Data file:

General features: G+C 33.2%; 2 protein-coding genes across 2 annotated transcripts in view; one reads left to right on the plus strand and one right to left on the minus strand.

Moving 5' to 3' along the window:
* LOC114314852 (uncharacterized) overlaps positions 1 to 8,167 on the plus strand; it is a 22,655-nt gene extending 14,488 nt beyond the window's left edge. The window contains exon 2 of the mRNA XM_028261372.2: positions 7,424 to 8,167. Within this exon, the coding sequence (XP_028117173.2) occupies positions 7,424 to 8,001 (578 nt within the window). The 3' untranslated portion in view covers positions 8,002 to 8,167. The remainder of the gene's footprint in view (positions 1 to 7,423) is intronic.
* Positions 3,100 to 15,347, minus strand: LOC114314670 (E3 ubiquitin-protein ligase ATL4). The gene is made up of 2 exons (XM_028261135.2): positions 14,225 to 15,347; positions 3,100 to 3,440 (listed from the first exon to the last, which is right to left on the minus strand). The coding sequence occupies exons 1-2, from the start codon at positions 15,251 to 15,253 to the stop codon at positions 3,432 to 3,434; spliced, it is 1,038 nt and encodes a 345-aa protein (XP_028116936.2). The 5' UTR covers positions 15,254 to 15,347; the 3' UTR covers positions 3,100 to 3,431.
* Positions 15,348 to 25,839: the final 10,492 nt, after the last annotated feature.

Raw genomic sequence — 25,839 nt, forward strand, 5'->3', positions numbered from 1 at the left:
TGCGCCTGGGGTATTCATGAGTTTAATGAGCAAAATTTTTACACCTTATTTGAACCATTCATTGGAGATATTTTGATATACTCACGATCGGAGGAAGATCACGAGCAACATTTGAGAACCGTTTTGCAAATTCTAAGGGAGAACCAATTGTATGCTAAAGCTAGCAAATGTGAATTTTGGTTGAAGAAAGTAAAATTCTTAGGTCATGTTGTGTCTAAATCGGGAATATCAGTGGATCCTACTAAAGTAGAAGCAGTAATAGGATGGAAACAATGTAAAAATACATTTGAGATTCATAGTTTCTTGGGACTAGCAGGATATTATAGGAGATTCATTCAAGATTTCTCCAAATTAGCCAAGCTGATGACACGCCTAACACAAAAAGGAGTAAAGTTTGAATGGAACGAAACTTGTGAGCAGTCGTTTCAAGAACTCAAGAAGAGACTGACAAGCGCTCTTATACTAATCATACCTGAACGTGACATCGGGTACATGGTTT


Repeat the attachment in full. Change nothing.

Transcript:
General features: G+C 33.2%; 2 protein-coding genes across 2 annotated transcripts in view; one reads left to right on the plus strand and one right to left on the minus strand.

Moving 5' to 3' along the window:
* LOC114314852 (uncharacterized) overlaps positions 1 to 8,167 on the plus strand; it is a 22,655-nt gene extending 14,488 nt beyond the window's left edge. The window contains exon 2 of the mRNA XM_028261372.2: positions 7,424 to 8,167. Within this exon, the coding sequence (XP_028117173.2) occupies positions 7,424 to 8,001 (578 nt within the window). The 3' untranslated portion in view covers positions 8,002 to 8,167. The remainder of the gene's footprint in view (positions 1 to 7,423) is intronic.
* Positions 3,100 to 15,347, minus strand: LOC114314670 (E3 ubiquitin-protein ligase ATL4). The gene is made up of 2 exons (XM_028261135.2): positions 14,225 to 15,347; positions 3,100 to 3,440 (listed from the first exon to the last, which is right to left on the minus strand). The coding sequence occupies exons 1-2, from the start codon at positions 15,251 to 15,253 to the stop codon at positions 3,432 to 3,434; spliced, it is 1,038 nt and encodes a 345-aa protein (XP_028116936.2). The 5' UTR covers positions 15,254 to 15,347; the 3' UTR covers positions 3,100 to 3,431.
* Positions 15,348 to 25,839: the final 10,492 nt, after the last annotated feature.

Raw genomic sequence — 25,839 nt, forward strand, 5'->3', positions numbered from 1 at the left:
TGCGCCTGGGGTATTCATGAGTTTAATGAGCAAAATTTTTACACCTTATTTGAACCATTCATTGGAGATATTTTGATATACTCACGATCGGAGGAAGATCACGAGCAACATTTGAGAACCGTTTTGCAAATTCTAAGGGAGAACCAATTGTATGCTAAAGCTAGCAAATGTGAATTTTGGTTGAAGAAAGTAAAATTCTTAGGTCATGTTGTGTCTAAATCGGGAATATCAGTGGATCCTACTAAAGTAGAAGCAGTAATAGGATGGAAACAATGTAAAAATACATTTGAGATTCATAGTTTCTTGGGACTAGCAGGATATTATAGGAGATTCATTCAAGATTTCTCCAAATTAGCCAAGCTGATGACACGCCTAACACAAAAAGGAGTAAAGTTTGAATGGAACGAAACTTGTGAGCAGTCGTTTCAAGAACTCAAGAAGAGACTGACAAGCGCTCTTATACTAATCATACCTGAACGTGACATCGGGTACATGGTTT